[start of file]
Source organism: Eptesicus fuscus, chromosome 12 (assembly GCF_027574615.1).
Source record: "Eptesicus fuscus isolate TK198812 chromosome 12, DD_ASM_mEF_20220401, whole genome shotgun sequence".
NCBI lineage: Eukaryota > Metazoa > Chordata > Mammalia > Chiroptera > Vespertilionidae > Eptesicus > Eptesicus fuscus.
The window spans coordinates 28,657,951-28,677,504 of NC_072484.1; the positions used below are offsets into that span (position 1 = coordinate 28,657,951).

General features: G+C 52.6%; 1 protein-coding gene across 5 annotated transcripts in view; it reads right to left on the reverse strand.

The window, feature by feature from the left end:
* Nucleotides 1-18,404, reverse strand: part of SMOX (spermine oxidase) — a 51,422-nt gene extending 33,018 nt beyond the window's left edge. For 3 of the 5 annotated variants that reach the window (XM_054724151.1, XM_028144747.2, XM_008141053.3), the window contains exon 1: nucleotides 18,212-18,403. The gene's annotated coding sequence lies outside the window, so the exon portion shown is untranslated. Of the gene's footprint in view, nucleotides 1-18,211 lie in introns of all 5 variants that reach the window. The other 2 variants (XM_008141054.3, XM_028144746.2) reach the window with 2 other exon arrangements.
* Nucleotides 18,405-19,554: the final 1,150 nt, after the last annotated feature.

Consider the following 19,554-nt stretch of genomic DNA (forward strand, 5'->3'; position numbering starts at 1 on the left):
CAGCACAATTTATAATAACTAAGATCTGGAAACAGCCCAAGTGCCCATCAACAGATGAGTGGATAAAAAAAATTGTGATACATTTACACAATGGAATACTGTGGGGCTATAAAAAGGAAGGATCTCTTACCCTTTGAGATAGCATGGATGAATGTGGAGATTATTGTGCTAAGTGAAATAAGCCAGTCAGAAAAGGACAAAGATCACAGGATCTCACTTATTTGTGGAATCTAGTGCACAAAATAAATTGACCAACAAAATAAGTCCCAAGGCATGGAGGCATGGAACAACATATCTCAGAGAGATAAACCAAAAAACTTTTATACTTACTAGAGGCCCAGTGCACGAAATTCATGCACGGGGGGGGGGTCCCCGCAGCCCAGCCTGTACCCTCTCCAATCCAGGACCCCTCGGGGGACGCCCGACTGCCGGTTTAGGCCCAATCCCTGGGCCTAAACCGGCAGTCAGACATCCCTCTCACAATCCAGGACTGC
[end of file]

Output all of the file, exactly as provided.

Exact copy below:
Source organism: Eptesicus fuscus, chromosome 12 (assembly GCF_027574615.1).
Source record: "Eptesicus fuscus isolate TK198812 chromosome 12, DD_ASM_mEF_20220401, whole genome shotgun sequence".
NCBI lineage: Eukaryota > Metazoa > Chordata > Mammalia > Chiroptera > Vespertilionidae > Eptesicus > Eptesicus fuscus.
The window spans coordinates 28,657,951-28,677,504 of NC_072484.1; the positions used below are offsets into that span (position 1 = coordinate 28,657,951).

General features: G+C 52.6%; 1 protein-coding gene across 5 annotated transcripts in view; it reads right to left on the reverse strand.

The window, feature by feature from the left end:
* Nucleotides 1-18,404, reverse strand: part of SMOX (spermine oxidase) — a 51,422-nt gene extending 33,018 nt beyond the window's left edge. For 3 of the 5 annotated variants that reach the window (XM_054724151.1, XM_028144747.2, XM_008141053.3), the window contains exon 1: nucleotides 18,212-18,403. The gene's annotated coding sequence lies outside the window, so the exon portion shown is untranslated. Of the gene's footprint in view, nucleotides 1-18,211 lie in introns of all 5 variants that reach the window. The other 2 variants (XM_008141054.3, XM_028144746.2) reach the window with 2 other exon arrangements.
* Nucleotides 18,405-19,554: the final 1,150 nt, after the last annotated feature.

Consider the following 19,554-nt stretch of genomic DNA (forward strand, 5'->3'; position numbering starts at 1 on the left):
CAGCACAATTTATAATAACTAAGATCTGGAAACAGCCCAAGTGCCCATCAACAGATGAGTGGATAAAAAAAATTGTGATACATTTACACAATGGAATACTGTGGGGCTATAAAAAGGAAGGATCTCTTACCCTTTGAGATAGCATGGATGAATGTGGAGATTATTGTGCTAAGTGAAATAAGCCAGTCAGAAAAGGACAAAGATCACAGGATCTCACTTATTTGTGGAATCTAGTGCACAAAATAAATTGACCAACAAAATAAGTCCCAAGGCATGGAGGCATGGAACAACATATCTCAGAGAGATAAACCAAAAAACTTTTATACTTACTAGAGGCCCAGTGCACGAAATTCATGCACGGGGGGGGGGTCCCCGCAGCCCAGCCTGTACCCTCTCCAATCCAGGACCCCTCGGGGGACGCCCGACTGCCGGTTTAGGCCCAATCCCTGGGCCTAAACCGGCAGTCAGACATCCCTCTCACAATCCAGGACTGC